Results tagged ‘ Andy Pettitte ’
Yankees manager Joe Girardi shed more light on why Andy Pettitte couldn’t pitch Game 2 of the ALCS today, and why the team instead went to Phil Hughes for Games 2 and 6 against the Rangers. Here’s the transcript:
(Any second thoughts about how he set up Pettitte and Hughes?) Sometimes as a manager you have to do things for certain reasons. As I said before, we lined up our rotation, there were a lot of factors that went into our rotation. Sometimes you’re going to take heat or people are going to question things that you do about it because you’re trying to protect a player or protect a strategy.
Let me take you back. Andy Pettitte pitched Thursday against Minnesota. In the seventh inning, Andy’s back started locking up a little bit. His hamstrings got really tight. He gutted it through the seventh inning for us and got through it. He wanted to go back out for the eighth. I think he had about 88 pitches. And I said, ‘No, you’re not going back out. You’ve done your job.’
He came in on Friday and his back was locked up. Saturday was his bullpen because he basically had to prepare for Game 5. He got about halfway through his bullpen and had to walk off because his leg grabbed at him. A little different spot, his adductor. So we thought it was in our best interests, and I thought talking to the trainers and the doctors, if we could give him a couple of extra days he might be able to get through that series. He didn’t throw a light bullpen until Wednesday because we were fearful.
The last time Andy walked off a bullpen, it became a couple of weeks. If I only had Andy for one game in that playoff, I was willing to take the risk to make sure he was healthy. In talking to doctors, trainers, our staff, Cash, we thought we had to give him those two extra days. Andy had some leg problems down the stretch, he had some back issues. It was unfortunate and he pitched a great game.
Who knows what would have happened if he was able to pitch Game 2? We just felt that after having that issue on Saturday, we’d better give him a couple of extra days.
(If Andy was healthy, would he have pitched Game 2?) We might have lined up our rotation a little different if he was healthy, yes.
(Andrus’ tapper on the first play of Game 3) Yes, I held my breath. He seemed to be OK through that start. He talked about a little back stiffness but nothing like he had in Minnesota or when his leg grabbed. Every time he went after a ball, I was concerned. If you share that knowledge, maybe they bunt more. Maybe they try to do more things. And that was a concern of mine.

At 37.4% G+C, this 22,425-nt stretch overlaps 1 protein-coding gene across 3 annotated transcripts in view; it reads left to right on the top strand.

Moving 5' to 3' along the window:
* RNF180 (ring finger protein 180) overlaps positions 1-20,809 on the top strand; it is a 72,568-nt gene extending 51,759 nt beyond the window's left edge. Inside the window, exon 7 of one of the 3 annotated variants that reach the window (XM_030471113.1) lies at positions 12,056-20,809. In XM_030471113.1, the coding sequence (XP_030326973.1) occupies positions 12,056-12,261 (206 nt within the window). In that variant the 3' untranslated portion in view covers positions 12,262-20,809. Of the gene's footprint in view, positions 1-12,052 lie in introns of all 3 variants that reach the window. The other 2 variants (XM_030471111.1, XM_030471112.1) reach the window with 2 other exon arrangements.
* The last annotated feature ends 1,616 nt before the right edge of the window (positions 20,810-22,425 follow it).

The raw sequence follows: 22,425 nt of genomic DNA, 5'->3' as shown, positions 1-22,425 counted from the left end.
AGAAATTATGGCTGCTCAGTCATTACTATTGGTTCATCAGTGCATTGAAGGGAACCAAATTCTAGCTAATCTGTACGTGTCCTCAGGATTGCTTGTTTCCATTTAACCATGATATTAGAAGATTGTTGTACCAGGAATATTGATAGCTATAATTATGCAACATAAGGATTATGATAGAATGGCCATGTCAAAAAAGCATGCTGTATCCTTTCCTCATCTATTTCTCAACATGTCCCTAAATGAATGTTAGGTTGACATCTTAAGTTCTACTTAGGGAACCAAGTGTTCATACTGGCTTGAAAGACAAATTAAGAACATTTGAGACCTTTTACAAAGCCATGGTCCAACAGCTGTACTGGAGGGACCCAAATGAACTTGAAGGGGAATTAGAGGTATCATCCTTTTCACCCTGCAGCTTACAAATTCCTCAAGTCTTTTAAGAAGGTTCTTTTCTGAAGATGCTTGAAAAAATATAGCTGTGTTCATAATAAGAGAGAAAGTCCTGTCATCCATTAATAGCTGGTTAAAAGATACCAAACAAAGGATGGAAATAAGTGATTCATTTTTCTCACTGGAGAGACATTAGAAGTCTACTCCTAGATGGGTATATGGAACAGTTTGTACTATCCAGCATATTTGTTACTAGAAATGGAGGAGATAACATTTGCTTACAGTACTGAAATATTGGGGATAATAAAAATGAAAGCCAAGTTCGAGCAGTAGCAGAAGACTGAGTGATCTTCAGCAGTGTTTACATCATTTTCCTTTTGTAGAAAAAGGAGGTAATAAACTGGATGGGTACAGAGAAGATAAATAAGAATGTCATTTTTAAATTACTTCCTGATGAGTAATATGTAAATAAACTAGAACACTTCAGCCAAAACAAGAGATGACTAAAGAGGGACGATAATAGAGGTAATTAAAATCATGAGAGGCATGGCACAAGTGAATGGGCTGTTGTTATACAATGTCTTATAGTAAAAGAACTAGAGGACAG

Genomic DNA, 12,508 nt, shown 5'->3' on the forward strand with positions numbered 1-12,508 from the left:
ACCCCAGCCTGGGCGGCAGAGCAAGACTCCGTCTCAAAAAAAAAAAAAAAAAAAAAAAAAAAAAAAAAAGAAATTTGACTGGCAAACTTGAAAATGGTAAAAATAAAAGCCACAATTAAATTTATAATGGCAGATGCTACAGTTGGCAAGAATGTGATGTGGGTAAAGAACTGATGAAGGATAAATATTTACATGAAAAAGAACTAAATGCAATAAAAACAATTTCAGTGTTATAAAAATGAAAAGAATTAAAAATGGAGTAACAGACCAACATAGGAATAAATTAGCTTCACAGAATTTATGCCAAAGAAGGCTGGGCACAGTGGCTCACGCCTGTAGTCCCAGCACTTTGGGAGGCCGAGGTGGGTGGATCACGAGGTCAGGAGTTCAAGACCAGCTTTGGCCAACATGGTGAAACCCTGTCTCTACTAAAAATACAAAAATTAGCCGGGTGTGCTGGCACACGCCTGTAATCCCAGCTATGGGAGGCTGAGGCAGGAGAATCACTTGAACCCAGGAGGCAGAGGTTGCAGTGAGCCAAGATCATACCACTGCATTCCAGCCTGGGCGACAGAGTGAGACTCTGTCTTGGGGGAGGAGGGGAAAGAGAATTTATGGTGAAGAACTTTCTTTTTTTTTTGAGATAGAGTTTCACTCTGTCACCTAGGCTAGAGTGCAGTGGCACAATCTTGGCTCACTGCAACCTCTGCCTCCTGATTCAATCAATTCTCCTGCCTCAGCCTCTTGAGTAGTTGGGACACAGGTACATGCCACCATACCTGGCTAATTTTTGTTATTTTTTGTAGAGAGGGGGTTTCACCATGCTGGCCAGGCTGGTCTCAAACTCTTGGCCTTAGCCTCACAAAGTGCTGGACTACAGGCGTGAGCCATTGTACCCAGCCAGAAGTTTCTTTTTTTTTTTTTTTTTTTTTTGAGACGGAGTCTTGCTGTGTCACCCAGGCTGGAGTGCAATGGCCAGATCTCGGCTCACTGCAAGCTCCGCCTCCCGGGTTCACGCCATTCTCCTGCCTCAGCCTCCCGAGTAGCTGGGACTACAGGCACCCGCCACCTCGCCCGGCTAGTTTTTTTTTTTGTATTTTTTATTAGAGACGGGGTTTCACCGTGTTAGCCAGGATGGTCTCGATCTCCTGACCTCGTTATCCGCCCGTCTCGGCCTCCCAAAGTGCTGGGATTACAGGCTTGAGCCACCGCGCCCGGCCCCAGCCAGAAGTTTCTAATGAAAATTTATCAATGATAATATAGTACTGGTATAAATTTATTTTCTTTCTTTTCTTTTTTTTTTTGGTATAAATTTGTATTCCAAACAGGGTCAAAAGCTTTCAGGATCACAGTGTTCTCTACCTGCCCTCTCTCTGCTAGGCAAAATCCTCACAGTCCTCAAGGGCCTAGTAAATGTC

(Would Andy have pitched ALCS Game 7?) He was OK. At that point, he felt OK, so if I did have concerns, he was going.
Andy Pettitte’s session against live hitters in Tampa didn’t go as the Yankees would have hoped today.
Andy Pettitte had been scheduled to throw about two innings today to simulated hitters in Tampa, Fla., but he felt some tightness in his left hip flexor and did not pitch. Pettitte told Yankees manager Joe Girardi that he felt it when he got off his couch yesterday. The Yankees dont seem to think this is a serious setback and may try to have Pettitte throw tomorrow.
Jonathan Albaladejo has been called up from Triple-A by the Yankees, replacing Andy Pettitte on the active roster. Albaladejo had an International League-leading 31 saves and an 0.96 ERA at Scranton/Wilkes-Barre.
Could Andy Pettitte make it through the whole spring without pitching against another team? It’s starting to look that way, but Joe Girardi promises they’ll find a way to get him into a game with four starts remaining.
Baseball wasn’t meant to happen today, though, as the Yankees got about 80 miles up the interstate before spinning the bus back around toward Tampa – washed out against the Nationals in Viera.
Instead, Pettitte threw a three inning simulated game at George M. Steinbrenner Field, the same way that A.J. Burnett did after last night’s washout. Girardi said that he didn’t consider altering the rotation to have Pettitte go Saturday in one of the Yankees’ split-squad games, believing that Pettitte knows how to handle himself after so many springs.
“If it wasn’t a veteran, you might make him pitch tomorrow,” Girardi said.
Javier Vazquez will start against the Orioles tomorrow in Tampa, with Chad Gaudin going against the Tigers in Lakeland. Alfredo Aceves, Royce Ring and Dave Robertson will pitch against Baltimore, while Grant Duff, Boone Logan, Sergio Mitre, Amaury Sanit and Zack Segovia have all been listed on the travel roster to see Detroit.